The mundane becomes poetic in Nona Caspers’s novel-in-vignettes, The Fifth Woman. Its atmosphere of grief is established with tight, beautiful prose.
An unnamed narrator who’s lost her partner must grapple with her grief while also exploring nature, living in relative isolation, working a mind-numbing job, and trying to move on. Twenty-three intertwined micro-stories move from the unexpected death of her lover through her attempts to love again.
The narrator, who is also in the process of writing her thesis, alternates storytelling methods, moving between dreamy sequences that are almost entirely in her mind to memories that are more vivid than real life to the day-to-day details of her recovery.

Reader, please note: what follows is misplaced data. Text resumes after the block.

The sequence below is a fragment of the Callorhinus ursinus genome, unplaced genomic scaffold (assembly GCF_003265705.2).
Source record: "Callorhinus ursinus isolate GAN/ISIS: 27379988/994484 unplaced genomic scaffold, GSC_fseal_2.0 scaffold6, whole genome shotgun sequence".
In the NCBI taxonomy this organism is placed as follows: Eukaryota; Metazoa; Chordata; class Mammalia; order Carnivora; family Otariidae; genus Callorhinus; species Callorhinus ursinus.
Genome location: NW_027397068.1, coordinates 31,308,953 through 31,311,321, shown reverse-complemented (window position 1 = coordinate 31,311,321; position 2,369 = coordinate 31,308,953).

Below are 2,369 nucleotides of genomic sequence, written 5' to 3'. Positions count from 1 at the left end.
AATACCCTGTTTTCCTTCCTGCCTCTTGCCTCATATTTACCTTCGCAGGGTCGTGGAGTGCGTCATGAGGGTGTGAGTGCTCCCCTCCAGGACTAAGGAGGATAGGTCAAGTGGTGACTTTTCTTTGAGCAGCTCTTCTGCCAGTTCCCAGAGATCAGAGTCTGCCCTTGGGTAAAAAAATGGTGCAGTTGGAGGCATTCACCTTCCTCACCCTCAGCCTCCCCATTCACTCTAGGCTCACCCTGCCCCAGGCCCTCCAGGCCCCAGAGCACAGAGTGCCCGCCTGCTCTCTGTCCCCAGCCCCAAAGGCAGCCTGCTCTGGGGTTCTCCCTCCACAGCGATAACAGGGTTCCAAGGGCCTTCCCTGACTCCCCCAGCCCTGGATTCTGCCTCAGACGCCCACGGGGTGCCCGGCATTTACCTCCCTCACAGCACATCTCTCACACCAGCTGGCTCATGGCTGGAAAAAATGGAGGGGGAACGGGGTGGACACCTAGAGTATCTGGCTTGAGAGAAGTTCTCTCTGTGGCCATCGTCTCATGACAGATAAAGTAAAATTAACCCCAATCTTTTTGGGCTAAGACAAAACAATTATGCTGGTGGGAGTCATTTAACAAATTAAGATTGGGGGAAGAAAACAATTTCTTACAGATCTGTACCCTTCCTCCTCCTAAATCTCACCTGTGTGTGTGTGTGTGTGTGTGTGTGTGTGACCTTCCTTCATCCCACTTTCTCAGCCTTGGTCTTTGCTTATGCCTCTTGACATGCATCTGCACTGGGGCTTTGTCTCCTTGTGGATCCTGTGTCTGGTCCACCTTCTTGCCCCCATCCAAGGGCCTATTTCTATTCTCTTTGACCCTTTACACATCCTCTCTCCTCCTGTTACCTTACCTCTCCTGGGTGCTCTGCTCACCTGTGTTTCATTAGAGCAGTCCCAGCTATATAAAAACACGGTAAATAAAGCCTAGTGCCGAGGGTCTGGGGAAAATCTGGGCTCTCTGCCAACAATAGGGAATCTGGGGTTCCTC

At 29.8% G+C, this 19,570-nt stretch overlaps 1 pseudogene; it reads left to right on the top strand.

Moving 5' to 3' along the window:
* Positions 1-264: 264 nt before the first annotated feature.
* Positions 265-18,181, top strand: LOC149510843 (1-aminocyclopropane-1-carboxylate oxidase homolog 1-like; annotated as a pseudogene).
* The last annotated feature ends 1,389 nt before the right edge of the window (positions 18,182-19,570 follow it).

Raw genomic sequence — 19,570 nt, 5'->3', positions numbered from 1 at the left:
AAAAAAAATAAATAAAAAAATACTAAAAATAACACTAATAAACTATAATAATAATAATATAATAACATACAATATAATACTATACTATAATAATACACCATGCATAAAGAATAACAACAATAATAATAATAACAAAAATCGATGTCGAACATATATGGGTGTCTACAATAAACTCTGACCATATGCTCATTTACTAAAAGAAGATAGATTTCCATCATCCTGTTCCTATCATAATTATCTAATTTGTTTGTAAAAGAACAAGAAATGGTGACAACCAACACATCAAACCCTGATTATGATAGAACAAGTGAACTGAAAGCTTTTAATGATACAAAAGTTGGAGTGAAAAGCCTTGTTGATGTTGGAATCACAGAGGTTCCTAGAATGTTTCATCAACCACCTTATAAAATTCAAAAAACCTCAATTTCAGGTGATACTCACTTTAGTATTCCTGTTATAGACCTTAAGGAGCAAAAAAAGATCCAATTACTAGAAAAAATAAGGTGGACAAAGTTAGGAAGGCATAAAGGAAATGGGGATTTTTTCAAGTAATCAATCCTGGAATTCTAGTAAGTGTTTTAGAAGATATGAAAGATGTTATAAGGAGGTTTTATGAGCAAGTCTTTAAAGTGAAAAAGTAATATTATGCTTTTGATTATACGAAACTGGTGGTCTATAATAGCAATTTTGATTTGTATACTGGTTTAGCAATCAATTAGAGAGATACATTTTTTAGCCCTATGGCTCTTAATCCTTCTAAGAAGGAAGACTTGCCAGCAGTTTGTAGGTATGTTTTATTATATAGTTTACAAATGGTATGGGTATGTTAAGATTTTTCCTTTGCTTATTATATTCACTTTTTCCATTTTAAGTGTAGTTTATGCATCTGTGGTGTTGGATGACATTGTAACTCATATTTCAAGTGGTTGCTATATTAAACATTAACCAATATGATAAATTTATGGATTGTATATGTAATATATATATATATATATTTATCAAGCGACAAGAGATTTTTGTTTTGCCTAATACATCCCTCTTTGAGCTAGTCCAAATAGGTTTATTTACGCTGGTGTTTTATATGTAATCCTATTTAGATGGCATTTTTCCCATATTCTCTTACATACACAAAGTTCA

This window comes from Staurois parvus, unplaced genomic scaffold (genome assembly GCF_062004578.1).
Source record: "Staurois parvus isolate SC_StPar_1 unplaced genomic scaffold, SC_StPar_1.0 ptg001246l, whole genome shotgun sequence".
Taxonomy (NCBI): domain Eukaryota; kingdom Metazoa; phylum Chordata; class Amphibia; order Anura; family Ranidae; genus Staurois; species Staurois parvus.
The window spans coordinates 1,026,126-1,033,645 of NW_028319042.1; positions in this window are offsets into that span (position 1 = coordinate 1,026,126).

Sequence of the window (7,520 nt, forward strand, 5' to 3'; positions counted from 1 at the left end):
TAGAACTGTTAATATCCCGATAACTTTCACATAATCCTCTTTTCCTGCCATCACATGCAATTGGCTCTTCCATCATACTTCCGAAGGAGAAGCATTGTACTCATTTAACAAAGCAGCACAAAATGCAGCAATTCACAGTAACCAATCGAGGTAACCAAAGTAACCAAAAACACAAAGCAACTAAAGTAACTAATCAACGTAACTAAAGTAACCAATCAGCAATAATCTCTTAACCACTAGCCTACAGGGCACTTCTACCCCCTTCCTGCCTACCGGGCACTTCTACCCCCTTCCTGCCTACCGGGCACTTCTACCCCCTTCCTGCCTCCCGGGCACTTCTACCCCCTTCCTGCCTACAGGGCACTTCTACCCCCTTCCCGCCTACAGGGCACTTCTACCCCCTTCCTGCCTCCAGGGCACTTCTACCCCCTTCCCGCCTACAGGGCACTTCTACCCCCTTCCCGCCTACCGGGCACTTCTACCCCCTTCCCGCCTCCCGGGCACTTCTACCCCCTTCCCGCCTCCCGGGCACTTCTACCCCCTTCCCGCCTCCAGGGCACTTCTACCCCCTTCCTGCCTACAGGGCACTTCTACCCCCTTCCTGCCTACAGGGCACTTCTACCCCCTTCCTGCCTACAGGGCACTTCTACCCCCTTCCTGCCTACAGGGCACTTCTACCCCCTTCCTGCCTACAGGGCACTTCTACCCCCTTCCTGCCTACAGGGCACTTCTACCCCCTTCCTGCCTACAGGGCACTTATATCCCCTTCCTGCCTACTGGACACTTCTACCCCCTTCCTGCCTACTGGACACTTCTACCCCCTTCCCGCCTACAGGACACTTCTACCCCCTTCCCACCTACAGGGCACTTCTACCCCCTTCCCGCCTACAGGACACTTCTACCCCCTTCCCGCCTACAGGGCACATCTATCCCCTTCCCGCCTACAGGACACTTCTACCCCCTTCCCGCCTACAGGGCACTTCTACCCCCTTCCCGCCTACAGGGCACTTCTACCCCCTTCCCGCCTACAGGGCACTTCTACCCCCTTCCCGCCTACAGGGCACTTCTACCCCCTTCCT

The book is a feast of atmospheric details, including everything down to the physical attributes of the narrator’s apartment. Her loss is not sentimentally dealt with; it is all the more devastating as a result. Her descriptions of working in a nearly-blank office generate an eerie sensation that her life has somewhat stopped as she grieves; the animals that she studies for her thesis create an interesting juxtaposition.
More than anything, the story is told with control. There are no wasted words. The text itself is a pleasure; its sparseness leaves room for imagination. Verb choices in particular convey the narrator’s gut-wrenching emotions while demonstrating her ability to heal by connecting to the natural world’s flora and fauna.
The shift in tone during the book’s final story is intriguing and abrupt, with the final line of the book beautifully summing up what it means to love and fear love at the same time. While it lacks a neat or happy ending, the book’s conclusion is realistic, complex, and moving.
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